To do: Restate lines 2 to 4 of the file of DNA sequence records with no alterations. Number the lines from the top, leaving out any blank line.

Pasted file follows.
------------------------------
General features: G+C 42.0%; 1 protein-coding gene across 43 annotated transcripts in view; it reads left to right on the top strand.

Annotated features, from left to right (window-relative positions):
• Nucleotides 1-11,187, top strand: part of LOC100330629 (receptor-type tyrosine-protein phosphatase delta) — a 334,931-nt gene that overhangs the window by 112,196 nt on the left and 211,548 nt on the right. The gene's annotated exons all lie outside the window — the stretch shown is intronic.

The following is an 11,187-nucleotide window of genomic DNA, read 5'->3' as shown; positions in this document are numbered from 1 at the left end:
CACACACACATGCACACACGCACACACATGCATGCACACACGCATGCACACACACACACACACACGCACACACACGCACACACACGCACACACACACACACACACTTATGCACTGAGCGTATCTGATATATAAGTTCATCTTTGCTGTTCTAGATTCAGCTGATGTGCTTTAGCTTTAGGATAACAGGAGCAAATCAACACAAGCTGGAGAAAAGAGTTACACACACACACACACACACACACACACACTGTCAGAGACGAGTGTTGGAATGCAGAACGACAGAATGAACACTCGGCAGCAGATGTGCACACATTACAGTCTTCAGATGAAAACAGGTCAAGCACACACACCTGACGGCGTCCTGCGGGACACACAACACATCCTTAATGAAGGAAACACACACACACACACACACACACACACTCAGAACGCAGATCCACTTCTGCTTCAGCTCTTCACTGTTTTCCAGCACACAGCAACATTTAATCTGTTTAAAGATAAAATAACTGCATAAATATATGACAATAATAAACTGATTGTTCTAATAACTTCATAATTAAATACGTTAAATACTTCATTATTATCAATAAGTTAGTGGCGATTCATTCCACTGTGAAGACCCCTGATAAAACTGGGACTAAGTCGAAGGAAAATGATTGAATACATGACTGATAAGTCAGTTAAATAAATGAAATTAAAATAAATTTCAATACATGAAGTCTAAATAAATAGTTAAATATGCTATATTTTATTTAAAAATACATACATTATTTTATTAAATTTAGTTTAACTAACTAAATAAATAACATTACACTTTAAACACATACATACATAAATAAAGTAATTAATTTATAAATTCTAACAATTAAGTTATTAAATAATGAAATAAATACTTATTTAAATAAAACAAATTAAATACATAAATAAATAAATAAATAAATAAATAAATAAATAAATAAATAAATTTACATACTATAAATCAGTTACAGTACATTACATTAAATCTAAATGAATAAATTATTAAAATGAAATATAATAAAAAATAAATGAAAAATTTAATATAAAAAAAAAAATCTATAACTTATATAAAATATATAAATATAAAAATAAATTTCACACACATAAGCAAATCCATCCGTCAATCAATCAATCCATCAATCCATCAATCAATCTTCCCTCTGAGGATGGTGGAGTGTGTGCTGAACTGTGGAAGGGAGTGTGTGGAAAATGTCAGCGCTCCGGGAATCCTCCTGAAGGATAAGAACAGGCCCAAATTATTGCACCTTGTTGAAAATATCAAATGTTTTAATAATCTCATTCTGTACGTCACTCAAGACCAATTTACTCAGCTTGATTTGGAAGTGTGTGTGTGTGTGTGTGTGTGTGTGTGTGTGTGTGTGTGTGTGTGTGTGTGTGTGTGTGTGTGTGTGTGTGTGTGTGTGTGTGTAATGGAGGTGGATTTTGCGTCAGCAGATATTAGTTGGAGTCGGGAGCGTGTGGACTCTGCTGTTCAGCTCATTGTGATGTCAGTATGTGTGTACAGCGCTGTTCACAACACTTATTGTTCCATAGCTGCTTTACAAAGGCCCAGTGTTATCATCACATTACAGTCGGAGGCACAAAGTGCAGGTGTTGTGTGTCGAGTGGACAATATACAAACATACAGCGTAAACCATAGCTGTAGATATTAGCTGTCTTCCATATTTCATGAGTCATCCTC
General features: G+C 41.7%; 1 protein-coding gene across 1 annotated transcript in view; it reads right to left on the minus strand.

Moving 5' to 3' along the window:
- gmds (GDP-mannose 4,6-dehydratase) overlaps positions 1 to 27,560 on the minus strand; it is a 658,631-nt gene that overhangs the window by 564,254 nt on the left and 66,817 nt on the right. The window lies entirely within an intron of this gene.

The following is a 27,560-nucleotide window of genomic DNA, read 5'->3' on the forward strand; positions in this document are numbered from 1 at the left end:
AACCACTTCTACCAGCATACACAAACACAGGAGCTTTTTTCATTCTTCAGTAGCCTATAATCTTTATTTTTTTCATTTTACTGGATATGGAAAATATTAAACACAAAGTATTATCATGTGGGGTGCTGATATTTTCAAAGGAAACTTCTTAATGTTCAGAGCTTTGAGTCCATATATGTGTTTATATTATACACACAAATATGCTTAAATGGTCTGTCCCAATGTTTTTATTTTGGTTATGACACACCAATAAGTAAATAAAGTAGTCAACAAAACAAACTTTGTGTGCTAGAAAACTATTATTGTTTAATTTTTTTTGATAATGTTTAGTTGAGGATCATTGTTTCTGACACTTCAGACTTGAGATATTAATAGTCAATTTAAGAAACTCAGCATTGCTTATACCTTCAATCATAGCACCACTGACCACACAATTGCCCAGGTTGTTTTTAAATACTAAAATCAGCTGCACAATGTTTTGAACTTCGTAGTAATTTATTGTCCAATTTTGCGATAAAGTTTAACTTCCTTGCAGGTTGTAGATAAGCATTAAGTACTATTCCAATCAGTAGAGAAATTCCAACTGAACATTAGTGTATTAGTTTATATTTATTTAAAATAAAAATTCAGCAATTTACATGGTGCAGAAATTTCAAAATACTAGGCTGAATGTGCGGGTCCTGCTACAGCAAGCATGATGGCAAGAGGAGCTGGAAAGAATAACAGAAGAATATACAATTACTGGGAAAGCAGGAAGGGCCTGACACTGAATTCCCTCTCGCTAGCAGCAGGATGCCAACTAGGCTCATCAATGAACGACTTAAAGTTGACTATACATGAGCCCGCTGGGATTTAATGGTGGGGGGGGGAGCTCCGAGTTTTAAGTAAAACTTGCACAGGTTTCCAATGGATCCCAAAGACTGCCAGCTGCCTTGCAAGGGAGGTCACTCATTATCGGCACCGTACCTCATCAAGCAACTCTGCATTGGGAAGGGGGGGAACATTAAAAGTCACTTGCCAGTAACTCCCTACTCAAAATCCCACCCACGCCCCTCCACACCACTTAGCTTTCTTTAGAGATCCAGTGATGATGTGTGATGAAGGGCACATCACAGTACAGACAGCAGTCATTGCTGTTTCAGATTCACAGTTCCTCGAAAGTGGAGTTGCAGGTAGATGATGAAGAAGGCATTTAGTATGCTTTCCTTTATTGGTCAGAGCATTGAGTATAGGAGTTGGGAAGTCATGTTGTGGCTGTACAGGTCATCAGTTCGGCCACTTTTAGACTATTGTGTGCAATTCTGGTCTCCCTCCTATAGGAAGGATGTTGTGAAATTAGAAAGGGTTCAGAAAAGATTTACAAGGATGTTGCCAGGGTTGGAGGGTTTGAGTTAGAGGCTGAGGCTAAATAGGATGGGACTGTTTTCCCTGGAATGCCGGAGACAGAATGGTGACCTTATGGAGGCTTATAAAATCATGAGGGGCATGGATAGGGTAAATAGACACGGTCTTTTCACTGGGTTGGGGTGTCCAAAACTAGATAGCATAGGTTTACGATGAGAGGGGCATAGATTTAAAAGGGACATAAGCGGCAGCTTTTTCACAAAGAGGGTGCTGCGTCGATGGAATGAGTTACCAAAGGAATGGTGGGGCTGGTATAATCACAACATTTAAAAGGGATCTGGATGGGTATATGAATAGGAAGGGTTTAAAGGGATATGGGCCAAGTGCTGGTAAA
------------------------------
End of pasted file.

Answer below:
Annotated features, from left to right (window-relative positions):
• Nucleotides 1-11,187, top strand: part of LOC100330629 (receptor-type tyrosine-protein phosphatase delta) — a 334,931-nt gene that overhangs the window by 112,196 nt on the left and 211,548 nt on the right. The gene's annotated exons all lie outside the window — the stretch shown is intronic.

The following is an 11,187-nucleotide window of genomic DNA, read 5'->3' as shown; positions in this document are numbered from 1 at the left end: